In the past twenty years, Comedy Central and humorous websites like FunnyorDie have steadily climbed in popularity and name recognition, giving new credence to the ambitious goals of men and women who faithfully pay their dues at comedy clubs. Unlike comedians of yesteryear, who generally started out in television or film, several stand-up comedians, Louis C. K. and Seth Rogen among them, have successfully parlayed their stage acts into wider careers.
Women have played a significant part in comedy’s rising influence, particularly in the last five years. Amy Poehler’s Parks and Recreation and Tina Fey’s 30 Rock are two of the most popular and critically-acclaimed sitcoms on network TV, and Fey has won Emmy Awards for both writing and acting on 30 Rock. Kristen Wiig has taken the reins from Poehler and Fey on SNL, and is one of the show’s most consistently featured actors. Chelsea Handler is the second woman (Joan Rivers being the short-lived first) to host a late-night television show, Sarah Silverman’s now-cancelled show on Comedy Central hauled in great ratings and made her a household name, and Betty White has booked an impressive number of recent gigs for an octogenarian.
Why is it, then, that there still persists a â€œwomen aren’t funnyâ€ mentality? Christopher Hitchens wrote an entire article for Vanity Fair about the subject, stodgily titled â€œWhy Women Aren’t Funny.â€ He postulates that women don’t develop senses of humor because, unlike men, they don’t need them to attract the opposite sex (Note: following this line of reasoning, gay men should be entirely humorless and all lesbians should be hilarious). Hitchens also surmises that â€œwomen, bless their tender hearts, would prefer that life be fair, and even sweet, rather than the sordid mess it actually is,â€ and this explains why women won’t make crude jokes at the expense of others. Perhaps he should watch Mean Girls and rethink his position.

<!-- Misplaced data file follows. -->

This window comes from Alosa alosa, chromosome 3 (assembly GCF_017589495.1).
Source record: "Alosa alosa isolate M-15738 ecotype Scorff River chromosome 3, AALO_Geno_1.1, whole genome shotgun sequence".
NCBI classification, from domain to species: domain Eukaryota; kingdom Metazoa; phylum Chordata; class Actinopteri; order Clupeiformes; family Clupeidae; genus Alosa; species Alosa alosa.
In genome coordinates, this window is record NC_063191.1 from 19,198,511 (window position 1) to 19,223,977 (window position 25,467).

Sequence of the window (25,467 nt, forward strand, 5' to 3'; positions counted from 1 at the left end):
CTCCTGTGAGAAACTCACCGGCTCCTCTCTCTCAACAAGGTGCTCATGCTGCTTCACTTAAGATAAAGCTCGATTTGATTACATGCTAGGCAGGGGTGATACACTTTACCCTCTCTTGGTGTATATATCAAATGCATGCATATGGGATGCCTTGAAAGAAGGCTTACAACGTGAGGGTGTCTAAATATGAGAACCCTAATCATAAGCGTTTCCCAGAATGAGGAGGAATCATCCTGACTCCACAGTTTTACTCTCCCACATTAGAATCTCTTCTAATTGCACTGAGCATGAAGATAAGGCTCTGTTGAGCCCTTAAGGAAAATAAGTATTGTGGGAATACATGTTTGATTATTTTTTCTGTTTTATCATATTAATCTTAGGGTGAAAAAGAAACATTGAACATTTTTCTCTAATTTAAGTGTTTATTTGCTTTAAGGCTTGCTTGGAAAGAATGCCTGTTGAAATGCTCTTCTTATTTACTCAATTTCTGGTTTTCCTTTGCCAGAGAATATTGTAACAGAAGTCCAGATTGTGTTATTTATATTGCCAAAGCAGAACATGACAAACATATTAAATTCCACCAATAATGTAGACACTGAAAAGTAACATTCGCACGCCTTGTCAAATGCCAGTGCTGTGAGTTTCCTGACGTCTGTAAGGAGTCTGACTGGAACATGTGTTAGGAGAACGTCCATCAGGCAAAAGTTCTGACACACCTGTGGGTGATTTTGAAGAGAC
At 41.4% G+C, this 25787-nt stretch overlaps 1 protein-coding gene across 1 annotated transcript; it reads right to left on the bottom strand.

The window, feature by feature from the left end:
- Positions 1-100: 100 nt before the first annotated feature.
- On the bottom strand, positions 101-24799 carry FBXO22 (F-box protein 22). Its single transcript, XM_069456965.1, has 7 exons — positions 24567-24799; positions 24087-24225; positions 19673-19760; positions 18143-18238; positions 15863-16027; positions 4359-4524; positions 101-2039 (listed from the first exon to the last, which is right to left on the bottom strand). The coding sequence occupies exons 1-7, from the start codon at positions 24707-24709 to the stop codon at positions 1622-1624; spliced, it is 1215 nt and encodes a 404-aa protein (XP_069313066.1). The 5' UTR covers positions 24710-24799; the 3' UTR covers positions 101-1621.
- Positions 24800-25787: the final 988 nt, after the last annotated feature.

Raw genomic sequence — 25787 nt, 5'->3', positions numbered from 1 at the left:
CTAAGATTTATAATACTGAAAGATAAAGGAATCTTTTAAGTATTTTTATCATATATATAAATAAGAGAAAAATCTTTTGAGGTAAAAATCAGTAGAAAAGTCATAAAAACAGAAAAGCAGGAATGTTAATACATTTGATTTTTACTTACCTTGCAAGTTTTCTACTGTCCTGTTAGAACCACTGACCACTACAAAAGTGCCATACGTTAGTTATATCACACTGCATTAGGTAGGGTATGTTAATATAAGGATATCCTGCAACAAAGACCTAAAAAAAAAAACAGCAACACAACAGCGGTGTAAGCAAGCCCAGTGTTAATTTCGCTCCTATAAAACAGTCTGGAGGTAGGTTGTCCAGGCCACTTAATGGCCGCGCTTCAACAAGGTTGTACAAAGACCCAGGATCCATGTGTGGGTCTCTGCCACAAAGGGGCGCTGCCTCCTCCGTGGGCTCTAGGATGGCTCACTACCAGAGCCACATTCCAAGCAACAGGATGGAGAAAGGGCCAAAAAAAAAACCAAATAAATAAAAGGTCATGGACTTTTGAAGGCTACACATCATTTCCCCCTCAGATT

On the opposite end of the spectrum, S. E. Shepherd wrote â€œConfessions of a Former Comedy Chauvinistâ€ for Splitsider.com in an attempt to get to the bottom of why, for many years, he stubbornly avoided any stand-up show starring a female. This is his theory:
â€œAlthough it sounds like an excuse, I believe you have to look at my earliest exposure to comedyâ€¦in order to get to the root of my prejudice. I grew up in the 1980s and 1990s, when the comedic landscape was filled with the musk of bad boy stand-up comics, smarmy leading men who introduced a generation to the slyest shit-eating grins in movie history, and the early incarnations of the lovable loser man-child who refuses to grow up. For most of my formative years, comedy was a raucous boy’s club dominated by loud, doughy, raunchy guys whose best punchlines often referenced the fact that they were just dudes being dudes.â€
Shepherd hits the nail on the head. While there have always been female comics, men have dominated the scene from its inception. When they aren’t acting as the stars, they stand in as co-stars or significant foils for female performers. For every Lucy there’s traditionally been a Desi, for every Alice a Ralph, for every Elaine a Kramer. It’s not difficult to imagine that the skewed ratio of male to female comedians represented in popular television and film contributes significantly to the gee-whiz pronouncement that men are funnier than women.
Hopefully, the significant strides women in comedy have made will ultimately quash the ridiculous â€œwomen aren’t funnyâ€ meme. In honor of those strides, here is a list of four female comedians I grew up watching and laughing at:
1. Doris Day â€“ my mother has an abiding love for Doris that rivals her love for my father, seriously. Movies like Pillow Talk are light-years ahead of some of the dreck that passes for romantic comedy today.
2. Roseanne Barr â€“ I was famously â€œbarredâ€ (couldn’t resist) from watching this show after I told my aunt how funny I thought it was. I was 7 and she flipped out. Still, I sneaked down to the basement and watched it in secret to get my fill of cranky Darlene.
3. Margaret Cho â€“ Like Roseanne, I am mystified that I was allowed to watch Cho’s short-lived sitcom, All American Girl. I vividly remember the episode when she poses for a nude sculpture and is horrified when her family sees it at an exhibit. The closing shot for that episode was a dog peeing on the statue, which had been installed in front of a library. At 6, I thought that was the height of comedy (and I wasn’t far off).
4. Julie Andrews â€“ My favorite movie growing up was Mary Poppins. Andrews is certainly not the most cut-and-dried definition of a comedian, but I challenge anyone to watch the â€œI Love to Laughâ€ scene and not crack up at her dead-pan irritation.
Which female comedians did you love to watch growing up (and today)?